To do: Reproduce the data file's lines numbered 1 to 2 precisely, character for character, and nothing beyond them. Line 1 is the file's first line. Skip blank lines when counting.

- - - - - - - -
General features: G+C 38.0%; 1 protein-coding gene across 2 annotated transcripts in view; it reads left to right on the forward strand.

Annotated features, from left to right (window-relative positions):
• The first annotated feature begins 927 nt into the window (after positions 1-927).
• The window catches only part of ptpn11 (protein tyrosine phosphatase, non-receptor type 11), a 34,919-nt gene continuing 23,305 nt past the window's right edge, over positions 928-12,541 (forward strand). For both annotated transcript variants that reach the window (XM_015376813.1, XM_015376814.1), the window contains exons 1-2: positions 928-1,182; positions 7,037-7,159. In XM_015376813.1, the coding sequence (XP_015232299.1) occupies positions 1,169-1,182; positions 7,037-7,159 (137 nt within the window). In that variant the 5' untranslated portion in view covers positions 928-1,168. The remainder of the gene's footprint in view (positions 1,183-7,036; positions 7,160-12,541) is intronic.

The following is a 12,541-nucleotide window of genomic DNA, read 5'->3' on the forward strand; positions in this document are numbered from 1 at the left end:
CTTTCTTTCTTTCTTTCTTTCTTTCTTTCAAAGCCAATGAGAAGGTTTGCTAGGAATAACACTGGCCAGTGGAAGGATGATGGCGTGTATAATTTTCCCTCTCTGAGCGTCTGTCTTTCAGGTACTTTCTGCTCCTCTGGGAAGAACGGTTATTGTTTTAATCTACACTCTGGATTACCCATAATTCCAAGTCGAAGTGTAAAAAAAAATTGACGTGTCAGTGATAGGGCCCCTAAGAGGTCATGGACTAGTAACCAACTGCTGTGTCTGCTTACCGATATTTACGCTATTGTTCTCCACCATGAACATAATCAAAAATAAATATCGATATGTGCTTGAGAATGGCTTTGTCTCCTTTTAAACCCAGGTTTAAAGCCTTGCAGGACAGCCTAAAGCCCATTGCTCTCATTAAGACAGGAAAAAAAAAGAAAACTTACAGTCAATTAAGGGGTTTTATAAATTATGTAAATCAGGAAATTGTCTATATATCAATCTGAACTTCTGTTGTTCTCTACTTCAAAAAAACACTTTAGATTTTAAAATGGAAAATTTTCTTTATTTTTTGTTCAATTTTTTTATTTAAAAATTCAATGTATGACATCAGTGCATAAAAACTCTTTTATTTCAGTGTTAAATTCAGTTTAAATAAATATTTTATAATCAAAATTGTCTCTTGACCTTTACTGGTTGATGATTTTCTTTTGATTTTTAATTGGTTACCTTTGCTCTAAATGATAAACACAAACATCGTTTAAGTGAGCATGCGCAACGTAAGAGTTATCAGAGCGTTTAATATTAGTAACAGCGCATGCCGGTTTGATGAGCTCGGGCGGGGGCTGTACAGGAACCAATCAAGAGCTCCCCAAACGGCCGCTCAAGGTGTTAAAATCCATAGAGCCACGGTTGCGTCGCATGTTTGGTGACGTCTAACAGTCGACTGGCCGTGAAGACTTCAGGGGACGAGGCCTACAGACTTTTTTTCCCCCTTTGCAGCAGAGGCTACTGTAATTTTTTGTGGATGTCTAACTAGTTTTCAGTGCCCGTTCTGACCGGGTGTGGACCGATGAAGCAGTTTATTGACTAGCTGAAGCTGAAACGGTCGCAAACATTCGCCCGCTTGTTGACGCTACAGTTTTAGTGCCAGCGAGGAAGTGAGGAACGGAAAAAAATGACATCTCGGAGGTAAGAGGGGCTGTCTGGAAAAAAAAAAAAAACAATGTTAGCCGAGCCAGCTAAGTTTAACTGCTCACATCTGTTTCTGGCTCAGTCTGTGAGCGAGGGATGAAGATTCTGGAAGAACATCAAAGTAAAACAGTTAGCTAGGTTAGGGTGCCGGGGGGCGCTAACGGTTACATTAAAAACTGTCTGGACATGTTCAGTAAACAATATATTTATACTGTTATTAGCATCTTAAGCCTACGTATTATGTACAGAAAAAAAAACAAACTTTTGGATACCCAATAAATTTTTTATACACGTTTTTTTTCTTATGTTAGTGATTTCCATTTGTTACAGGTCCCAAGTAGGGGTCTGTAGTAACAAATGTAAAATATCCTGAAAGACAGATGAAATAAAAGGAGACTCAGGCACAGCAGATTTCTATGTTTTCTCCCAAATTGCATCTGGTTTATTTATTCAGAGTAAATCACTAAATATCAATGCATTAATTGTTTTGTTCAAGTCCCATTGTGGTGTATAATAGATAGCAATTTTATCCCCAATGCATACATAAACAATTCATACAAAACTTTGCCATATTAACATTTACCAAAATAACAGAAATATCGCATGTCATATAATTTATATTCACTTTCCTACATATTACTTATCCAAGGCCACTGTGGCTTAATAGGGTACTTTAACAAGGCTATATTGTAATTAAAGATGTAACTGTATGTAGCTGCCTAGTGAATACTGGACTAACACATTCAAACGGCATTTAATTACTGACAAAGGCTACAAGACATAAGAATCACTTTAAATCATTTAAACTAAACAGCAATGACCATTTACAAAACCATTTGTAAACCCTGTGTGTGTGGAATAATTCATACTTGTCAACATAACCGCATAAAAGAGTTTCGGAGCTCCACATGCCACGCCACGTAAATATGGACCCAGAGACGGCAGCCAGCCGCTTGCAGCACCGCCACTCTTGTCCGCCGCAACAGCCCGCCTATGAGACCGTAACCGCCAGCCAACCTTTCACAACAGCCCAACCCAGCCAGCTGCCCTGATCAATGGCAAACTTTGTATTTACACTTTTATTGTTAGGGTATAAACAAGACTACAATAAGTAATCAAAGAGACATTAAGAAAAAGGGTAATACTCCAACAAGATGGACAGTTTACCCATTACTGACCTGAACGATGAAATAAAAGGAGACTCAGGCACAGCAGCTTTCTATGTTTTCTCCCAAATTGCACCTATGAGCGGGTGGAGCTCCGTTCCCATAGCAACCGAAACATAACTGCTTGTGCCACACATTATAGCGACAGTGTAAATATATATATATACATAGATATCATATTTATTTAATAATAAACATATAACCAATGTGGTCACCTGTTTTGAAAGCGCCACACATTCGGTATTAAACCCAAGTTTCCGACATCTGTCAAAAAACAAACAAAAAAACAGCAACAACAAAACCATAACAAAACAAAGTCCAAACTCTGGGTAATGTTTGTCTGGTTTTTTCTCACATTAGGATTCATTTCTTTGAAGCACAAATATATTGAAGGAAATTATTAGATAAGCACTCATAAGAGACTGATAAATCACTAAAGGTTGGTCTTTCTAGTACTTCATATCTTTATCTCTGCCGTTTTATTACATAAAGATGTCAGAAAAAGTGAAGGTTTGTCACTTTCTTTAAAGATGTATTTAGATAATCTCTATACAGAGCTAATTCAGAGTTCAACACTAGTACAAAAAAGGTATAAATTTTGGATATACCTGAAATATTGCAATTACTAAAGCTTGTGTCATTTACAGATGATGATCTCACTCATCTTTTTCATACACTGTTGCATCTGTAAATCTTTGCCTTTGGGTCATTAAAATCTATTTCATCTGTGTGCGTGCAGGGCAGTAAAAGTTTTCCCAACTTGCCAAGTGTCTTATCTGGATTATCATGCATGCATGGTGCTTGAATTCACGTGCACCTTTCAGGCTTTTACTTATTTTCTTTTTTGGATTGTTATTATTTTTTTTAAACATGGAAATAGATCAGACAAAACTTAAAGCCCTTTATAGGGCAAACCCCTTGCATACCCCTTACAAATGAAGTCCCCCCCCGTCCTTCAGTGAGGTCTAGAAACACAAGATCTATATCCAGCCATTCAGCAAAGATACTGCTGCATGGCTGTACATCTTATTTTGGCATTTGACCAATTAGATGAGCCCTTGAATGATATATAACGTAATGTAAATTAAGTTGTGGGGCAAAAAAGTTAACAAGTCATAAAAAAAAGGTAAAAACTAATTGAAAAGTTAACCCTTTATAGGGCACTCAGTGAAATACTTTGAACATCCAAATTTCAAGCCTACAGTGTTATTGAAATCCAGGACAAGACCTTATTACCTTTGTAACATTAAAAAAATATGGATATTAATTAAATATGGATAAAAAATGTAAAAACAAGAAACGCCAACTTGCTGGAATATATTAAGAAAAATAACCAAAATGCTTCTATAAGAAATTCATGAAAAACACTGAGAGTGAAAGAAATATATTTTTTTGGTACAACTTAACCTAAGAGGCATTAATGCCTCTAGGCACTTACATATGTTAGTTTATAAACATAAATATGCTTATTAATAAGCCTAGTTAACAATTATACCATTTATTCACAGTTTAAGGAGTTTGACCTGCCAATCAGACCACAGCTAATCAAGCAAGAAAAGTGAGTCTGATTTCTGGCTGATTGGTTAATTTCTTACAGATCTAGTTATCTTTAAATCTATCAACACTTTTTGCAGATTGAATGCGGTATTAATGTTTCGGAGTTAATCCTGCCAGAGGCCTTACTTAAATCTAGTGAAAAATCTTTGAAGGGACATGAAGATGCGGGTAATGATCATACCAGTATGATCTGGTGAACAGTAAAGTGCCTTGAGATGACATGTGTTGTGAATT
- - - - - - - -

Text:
General features: G+C 38.0%; 1 protein-coding gene across 2 annotated transcripts in view; it reads left to right on the forward strand.

Annotated features, from left to right (window-relative positions):